Planet Terror review

The lower profile part of Grindhouse, Robert Rodriguez's Planet Terror, finally gets its UK cinematic bow. But how does it shape up?

You may have noticed that all coverage of Planet Terror has screeched open with the declaration that it is better than its Grindhouse Siamese twin Death Proof. Well, never let me stand in the way of a rather obvious consensus: this second half is fun, of the actual kind, rather than the clichéd fanboy fun you may have been dreading.

So that’s what it isn’t – what is it? At its heart is supposedly the release of a bio-weapon, turning thousands into zombie-like creatures. Quite strangely, though, the film skips most of the conventional narrative of zombies taking over. Or what exactly the zombies do. Or where they are, or why. But in the end they are really just sideline cannon fodder for a loose-knit bunch of red-neck ne-erdowells to ignore, as they instead try to knob and/or kill each other.

The plots of the disparate characters are less knitted together, so much as bundled in a heap and left in a corner. Planet Terror may have dodged the self-indulgent bullet, but that doesn’t give it a get-out-of-jail-free card; the plot is much less purposefully and casually strung together than was intended.

The characters that are worth following are all small screen stars. Charmed provides Rose McGowan in smoking hot form as a pole dancer (I’m aware I can’t really pull off saying ‘smoking hot’, but given she plays a heroine called Cherry Darling, it just kind of ‘goes’).

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Freddy Rodriguez (whiny undertaker in Six Feet Under; sandwich maker in Ugly Betty) is quite the pocket-sized action hero, clearing a hospital of zombies in a couple acrobatic moves, even though he is only eight inches tall. Together with a legless Rose McGowan (something that doesn’t last for long, but if you’ve miraculously managed to avoid reading what happens, I don’t want to be the one who ruins it) they’re an unlikely action hero couple.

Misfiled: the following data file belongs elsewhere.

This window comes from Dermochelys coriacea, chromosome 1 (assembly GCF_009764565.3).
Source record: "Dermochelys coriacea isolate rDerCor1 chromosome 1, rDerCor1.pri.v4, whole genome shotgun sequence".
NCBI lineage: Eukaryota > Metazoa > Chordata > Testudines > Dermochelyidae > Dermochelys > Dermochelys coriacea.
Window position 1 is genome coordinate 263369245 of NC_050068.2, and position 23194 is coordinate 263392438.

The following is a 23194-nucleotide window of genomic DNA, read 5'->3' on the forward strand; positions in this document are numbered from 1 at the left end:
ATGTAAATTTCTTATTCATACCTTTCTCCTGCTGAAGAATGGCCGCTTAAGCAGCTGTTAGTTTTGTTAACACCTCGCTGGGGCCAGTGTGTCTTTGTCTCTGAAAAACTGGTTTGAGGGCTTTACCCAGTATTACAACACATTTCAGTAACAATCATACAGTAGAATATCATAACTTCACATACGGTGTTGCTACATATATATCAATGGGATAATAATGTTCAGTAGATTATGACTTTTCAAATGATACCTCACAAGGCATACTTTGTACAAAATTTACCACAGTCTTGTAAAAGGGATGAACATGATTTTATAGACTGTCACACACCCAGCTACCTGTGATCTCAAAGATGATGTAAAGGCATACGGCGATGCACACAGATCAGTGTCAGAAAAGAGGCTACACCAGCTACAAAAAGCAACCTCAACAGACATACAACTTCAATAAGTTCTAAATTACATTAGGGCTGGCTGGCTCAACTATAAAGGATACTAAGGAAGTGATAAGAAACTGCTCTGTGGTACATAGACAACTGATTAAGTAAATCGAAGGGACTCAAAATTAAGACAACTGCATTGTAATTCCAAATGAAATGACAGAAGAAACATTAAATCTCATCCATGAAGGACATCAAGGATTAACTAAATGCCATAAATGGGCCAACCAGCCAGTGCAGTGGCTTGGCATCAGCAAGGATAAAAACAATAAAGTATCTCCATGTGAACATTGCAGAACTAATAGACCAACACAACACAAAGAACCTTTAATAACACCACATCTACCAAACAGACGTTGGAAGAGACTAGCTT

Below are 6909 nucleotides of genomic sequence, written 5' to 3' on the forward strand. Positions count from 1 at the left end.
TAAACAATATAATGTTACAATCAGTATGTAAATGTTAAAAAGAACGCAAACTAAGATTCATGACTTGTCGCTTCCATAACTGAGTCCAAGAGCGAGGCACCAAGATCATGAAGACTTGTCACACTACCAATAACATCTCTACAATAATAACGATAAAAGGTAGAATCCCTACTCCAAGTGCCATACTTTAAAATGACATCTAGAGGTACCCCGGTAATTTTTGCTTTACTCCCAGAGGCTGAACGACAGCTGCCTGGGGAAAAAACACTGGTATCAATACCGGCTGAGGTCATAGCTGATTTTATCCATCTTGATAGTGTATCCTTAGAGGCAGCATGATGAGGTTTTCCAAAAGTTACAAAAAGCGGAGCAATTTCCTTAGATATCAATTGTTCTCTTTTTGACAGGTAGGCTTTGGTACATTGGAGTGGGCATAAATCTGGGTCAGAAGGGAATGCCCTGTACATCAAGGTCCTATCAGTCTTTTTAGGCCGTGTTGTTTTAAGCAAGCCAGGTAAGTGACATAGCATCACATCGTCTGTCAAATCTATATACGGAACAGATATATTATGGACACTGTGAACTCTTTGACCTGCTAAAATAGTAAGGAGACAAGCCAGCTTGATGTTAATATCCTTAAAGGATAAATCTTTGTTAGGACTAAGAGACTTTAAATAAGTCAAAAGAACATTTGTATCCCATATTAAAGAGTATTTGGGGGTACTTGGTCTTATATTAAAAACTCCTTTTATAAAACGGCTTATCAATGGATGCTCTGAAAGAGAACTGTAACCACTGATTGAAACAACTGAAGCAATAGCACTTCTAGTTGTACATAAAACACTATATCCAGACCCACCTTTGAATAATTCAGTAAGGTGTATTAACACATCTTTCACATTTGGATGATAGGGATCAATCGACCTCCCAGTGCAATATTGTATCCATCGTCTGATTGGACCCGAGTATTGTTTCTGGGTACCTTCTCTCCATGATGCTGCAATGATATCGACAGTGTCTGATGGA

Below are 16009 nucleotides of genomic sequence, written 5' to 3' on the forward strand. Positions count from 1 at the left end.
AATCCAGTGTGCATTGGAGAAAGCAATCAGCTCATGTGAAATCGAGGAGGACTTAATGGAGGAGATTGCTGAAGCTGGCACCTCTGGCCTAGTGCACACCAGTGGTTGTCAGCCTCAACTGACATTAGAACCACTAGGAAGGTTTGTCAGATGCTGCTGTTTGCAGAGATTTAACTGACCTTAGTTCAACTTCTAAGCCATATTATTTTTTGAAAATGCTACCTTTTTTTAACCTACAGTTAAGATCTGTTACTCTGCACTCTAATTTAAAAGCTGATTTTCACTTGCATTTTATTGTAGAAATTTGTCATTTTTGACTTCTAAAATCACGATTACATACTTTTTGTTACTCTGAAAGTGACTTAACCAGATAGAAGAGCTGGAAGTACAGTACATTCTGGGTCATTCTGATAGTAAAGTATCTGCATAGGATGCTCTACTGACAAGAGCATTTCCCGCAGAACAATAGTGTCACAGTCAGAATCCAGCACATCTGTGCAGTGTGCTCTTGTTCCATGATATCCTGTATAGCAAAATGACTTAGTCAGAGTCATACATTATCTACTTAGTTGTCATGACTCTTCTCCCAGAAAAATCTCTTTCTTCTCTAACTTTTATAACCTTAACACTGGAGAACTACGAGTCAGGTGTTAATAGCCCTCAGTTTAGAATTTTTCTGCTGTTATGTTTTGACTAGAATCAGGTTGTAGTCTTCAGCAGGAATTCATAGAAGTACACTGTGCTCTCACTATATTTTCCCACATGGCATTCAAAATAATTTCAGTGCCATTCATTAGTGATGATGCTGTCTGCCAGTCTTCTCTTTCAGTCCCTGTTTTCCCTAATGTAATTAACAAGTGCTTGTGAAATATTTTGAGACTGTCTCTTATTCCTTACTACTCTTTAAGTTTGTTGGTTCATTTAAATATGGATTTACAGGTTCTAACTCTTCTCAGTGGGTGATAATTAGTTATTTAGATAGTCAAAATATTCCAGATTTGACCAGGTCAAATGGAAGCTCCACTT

To complete this cast raid from the small screen is Naveen Andrews, the Iraqi from Lost who in real life sounds as cock-er-ney as a ha’penny box of chirpy sparrows. Although he doesn’t get much screen time, he steals his scenes as a suave rogue who’s a world apart from life on Mopey Island.

Past this point, though, the film could cut the vast majority of the characters. Josh Brolin’s malicious doctor is more distracting than entertaining, and Tarantino’s turn as a surprisingly tough foul-mouthed soldier only just stays the right side of self-indulgent.

And that’s the problem with Planet Terror, as was already discovered with Grindhouse as a whole – it’s absurdly self-indulgent. But considering the very low indulgency bar that was set by Deathly Boring, the second instalment does put its back into filmmaking more than you might expect. Sure, that often amounts to little more than squelchy imagination and a fair few kick-ass action sequences. But what more were you expecting?

Planet Terror may not return Rodriguez to his From Dusk Til Dawn heights, and it doesn’t redeem Grindhouse as a whole. But it is also has far fewer clichés and in-jokes than should have been expected. Take it as the action-and-cheap-laugh flick it is, and it’s an entertaining enough diversion.

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3 out of 5